Close X

Study: The Dog Paddle Is Just Underwater Jogging

How do dogs learn to swim so easily? Well, it turns out they just start running.

Michael Leaverton  |  Jan 7th 2014

A while ago, biologist Frank Fish and his colleagues took eight dogs representing six breeds, including Yorkshire Terriers and a Newfoundland, and went to a rehabilitation pool at the University of Pennsylvania — a pool that’s usually reserved for horses.

Frank Fish & Co. were going to get their science on, according to a story on

Specifically, Fish and his team from West Chester University were intent on figuring out just what the heck is going on below sea level when a dog is swimming. They dumped the dogs in the “ultra clear” rehabilitation water, then recorded the animals’ leg and paw movements.

What did they find out? It turns out that the dog paddle is nothing more than a dog jogging underwater.

“The researchers found that dogs swam with a gait that’s nearly identical to a familiar trot on land,” according to “When a dog kicks into this kind of slow run, more brisk than a walk, diagonal pairs of legs move together.”

When swimming, the dogs did move their legs faster and somewhat “beyond the range of motion for a trot,” but the similarities were uncanny.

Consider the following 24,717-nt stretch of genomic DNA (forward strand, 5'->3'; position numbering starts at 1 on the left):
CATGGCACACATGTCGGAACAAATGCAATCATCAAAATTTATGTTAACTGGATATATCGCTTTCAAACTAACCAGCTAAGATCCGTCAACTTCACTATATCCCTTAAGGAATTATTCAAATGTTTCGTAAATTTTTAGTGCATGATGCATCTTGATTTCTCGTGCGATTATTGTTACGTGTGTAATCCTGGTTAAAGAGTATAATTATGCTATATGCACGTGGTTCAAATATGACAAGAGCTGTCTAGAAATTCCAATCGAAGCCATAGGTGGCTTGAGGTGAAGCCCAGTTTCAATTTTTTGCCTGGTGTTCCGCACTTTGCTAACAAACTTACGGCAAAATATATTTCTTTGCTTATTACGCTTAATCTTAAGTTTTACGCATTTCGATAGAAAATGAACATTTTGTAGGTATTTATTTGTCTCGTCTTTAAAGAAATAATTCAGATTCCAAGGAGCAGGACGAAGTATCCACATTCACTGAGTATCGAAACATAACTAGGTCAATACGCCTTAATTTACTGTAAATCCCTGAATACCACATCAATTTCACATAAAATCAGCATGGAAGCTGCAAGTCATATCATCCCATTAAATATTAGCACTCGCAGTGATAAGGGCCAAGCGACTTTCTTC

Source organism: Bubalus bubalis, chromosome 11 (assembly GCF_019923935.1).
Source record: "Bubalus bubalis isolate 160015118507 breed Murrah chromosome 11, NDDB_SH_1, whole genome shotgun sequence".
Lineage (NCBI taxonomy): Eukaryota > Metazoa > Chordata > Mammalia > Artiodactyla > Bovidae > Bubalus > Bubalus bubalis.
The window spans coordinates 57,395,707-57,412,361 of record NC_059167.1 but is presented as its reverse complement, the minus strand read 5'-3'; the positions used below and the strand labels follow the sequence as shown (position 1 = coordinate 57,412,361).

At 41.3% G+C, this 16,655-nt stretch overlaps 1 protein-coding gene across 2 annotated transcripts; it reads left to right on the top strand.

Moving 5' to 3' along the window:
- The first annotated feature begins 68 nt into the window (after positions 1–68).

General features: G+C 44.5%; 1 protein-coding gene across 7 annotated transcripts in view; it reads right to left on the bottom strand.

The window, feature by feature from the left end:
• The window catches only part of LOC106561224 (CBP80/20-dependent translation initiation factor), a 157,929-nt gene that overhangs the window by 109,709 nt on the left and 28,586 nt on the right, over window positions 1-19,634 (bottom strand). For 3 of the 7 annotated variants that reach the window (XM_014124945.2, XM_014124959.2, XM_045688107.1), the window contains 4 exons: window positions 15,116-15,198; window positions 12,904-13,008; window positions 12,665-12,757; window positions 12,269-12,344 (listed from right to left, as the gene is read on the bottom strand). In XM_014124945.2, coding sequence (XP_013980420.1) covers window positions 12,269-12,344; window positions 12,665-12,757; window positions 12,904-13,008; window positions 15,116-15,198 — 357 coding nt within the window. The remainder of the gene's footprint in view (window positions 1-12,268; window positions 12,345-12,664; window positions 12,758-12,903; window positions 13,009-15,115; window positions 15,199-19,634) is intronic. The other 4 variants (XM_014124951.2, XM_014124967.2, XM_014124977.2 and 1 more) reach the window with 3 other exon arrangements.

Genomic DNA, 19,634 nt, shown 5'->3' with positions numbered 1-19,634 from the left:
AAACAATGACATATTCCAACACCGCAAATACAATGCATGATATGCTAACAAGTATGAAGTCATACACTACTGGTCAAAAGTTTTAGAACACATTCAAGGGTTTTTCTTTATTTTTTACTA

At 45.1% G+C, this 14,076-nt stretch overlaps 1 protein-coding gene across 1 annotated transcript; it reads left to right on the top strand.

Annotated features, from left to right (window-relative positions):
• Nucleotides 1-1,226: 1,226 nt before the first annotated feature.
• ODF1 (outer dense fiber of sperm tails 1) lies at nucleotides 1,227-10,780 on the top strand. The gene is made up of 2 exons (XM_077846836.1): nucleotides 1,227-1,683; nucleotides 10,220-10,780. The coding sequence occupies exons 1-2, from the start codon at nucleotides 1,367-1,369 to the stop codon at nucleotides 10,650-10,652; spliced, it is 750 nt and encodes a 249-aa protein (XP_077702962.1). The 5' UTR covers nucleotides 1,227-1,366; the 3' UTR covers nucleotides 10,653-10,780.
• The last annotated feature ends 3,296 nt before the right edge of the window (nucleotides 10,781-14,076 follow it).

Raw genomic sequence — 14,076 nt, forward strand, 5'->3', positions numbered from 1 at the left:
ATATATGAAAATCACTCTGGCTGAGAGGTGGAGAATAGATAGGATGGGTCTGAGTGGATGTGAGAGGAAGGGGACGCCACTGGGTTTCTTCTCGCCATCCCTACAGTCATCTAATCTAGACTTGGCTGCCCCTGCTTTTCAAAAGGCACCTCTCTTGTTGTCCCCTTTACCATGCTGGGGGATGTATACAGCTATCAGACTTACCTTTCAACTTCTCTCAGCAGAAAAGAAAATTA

Plus, the movements showed very little variation among breeds.

While the findings might be interesting to dog owners — so that’s how dogs take to swimming so quickly! — they’re even more so to scientists, as they provide a clue to how whales, dolphins, and porpoises evolved.

Fish suspects that ancestors of these animals just “jumped in water — probably to obtain food and shelter — and stayed in it over longer and longer periods.” Then, changes to their musculature and their skeletons led to their limbs becoming more like paddles.

That’s something to think about when your dog won’t get out of the pool.


The most read news stories on Dogster:

Get Dogster in Your Inbox!

Stay informed! Get tips and exclusive deals.

May We Also Recommend

Our Most-Commented Stories